Israel Can Lead Global Innovation in Food Field if We Remove Regulation
Ma’ariv, Israel, October 17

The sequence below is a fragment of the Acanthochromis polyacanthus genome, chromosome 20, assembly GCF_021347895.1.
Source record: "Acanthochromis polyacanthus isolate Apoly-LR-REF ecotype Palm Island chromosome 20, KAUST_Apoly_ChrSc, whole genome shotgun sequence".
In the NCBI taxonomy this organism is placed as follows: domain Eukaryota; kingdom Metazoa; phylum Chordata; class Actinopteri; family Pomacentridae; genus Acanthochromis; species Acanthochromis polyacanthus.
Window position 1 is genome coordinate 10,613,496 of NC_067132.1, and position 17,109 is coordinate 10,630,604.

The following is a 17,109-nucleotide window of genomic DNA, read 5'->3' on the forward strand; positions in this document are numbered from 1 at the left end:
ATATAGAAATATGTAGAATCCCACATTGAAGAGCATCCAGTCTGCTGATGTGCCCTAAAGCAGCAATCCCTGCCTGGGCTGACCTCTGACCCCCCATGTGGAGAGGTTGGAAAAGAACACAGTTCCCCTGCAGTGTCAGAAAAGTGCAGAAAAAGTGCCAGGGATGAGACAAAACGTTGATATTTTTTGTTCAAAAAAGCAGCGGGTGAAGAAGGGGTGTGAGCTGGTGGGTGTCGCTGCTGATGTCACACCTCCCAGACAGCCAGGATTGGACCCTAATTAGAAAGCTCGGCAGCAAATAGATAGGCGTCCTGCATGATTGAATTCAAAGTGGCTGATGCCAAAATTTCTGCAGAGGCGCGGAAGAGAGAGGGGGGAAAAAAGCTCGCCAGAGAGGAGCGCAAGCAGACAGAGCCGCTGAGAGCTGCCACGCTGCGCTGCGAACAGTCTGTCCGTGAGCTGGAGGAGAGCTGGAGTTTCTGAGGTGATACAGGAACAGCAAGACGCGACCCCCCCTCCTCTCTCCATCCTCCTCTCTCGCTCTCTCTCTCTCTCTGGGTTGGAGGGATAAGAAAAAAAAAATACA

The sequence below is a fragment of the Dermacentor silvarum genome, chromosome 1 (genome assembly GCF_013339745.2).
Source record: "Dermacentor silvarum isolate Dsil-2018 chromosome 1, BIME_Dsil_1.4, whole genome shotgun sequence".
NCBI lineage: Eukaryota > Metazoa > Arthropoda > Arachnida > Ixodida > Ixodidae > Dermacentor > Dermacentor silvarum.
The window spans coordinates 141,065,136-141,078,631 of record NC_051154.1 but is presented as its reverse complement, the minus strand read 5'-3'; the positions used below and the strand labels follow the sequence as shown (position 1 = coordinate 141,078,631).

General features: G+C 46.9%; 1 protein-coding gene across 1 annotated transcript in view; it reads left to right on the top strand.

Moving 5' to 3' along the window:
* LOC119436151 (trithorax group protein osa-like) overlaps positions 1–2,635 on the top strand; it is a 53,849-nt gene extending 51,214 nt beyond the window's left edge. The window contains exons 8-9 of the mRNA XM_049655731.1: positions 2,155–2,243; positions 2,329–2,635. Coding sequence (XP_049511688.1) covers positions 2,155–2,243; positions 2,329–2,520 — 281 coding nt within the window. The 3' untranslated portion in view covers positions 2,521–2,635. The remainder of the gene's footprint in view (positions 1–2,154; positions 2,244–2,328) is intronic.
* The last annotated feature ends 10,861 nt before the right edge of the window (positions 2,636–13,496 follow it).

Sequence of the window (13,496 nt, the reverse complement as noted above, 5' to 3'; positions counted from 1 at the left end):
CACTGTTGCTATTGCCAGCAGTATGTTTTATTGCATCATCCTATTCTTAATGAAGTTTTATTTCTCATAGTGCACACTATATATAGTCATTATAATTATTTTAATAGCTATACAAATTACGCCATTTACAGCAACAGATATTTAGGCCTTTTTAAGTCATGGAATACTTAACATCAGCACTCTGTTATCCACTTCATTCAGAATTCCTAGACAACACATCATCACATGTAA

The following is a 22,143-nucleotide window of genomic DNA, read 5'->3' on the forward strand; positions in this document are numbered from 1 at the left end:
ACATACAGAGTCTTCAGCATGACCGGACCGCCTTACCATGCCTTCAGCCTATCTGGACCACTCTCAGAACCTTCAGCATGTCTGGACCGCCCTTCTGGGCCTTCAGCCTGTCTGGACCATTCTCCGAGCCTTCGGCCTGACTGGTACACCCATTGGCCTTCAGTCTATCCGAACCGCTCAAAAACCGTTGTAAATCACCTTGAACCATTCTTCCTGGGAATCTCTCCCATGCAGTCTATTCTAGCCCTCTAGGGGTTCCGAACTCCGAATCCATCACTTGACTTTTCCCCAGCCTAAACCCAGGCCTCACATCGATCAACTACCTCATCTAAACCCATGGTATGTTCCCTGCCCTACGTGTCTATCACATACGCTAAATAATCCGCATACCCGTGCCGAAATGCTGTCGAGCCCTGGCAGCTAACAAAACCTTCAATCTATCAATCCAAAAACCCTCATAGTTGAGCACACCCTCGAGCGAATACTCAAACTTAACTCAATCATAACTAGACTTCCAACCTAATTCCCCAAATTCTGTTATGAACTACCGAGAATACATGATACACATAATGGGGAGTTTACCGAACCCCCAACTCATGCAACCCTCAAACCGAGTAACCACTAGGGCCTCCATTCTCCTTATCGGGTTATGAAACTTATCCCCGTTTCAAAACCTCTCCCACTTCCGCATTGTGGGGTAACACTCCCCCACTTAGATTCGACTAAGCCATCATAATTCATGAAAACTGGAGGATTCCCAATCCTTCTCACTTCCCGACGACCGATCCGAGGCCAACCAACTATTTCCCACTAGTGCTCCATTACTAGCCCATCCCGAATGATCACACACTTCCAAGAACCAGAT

The world’s population is growing rapidly. But today’s food system simply won’t be able to sustain this growth. Despite the fact that livestock occupies a large part of our ecosystem, animal-based protein won’t suffice in feeding us all. Indeed, if we took all the cattle in the world and grouped it into a “country,” that country would rank third in the world in greenhouse gas emissions, following only the United States and China. The environmental impact of sheep and cattle farming on the climate is clear, but it doesn’t end there: Growing one kilogram of edible cattle requires over 15,000 liters of water, and cattle crops occupy about a third of the earth’s living space, leading to large-scale deforestation in various countries for raising cattle and for raising food for cattle. Because the land we live on and the water we drink are becoming increasingly scarce, we must find alternative protein sources that could feed the world. Cultured meat has become a promising solution. In Israel, there is enormous innovation in the field of food tech, which includes startups, development incubators, investors and academic research. All of these entities are receiving extensive support from the government’s Innovation Authority. Cultured meat aims to transform the market in the coming years but it’s still an expensive solution. So, the best minds are working on improving the efficiency of its production. Sadly, Israeli food regulation is extremely difficult to navigate, making it difficult for those who seek to turn us into a food tech powerhouse. Food manufacturers are required to comply with a series of laws and regulations for the purpose of licensing a business and establishing a factory, importing raw materials, marking and pricing their products. Moreover, the developers are required to comply with another regulation: a committee approving new foods. The Health Ministry doesn’t test new products itself and relies on regulatory approvals from other countries before approving them for marketing in Israel. This is a significant barrier that means companies in the alternative protein development industry prefer to go abroad and give up on Israel as their site for the development of pilots and products. Israel can be a perfect home for rapid development in the field of alternative protein; it has one of the largest vegan populations in the world and customers who are willing to try new things. In order to realize the potential, we need regulatory innovation: solutions that will make it possible to develop cultured meat in a safe and efficient manner. As the FDA has approved coronavirus vaccines in a quick and temporary route, which does not come at the expense of full regulatory approval later on, the Health Ministry can open a green and fast route to innovative food solutions, followed by a full approval procedure. This way we can promote innovation, without compromising consumer safety and without losing our lead as a technological powerhouse. – Shira Lev Ami (translated by Asaf Zilberfarb)
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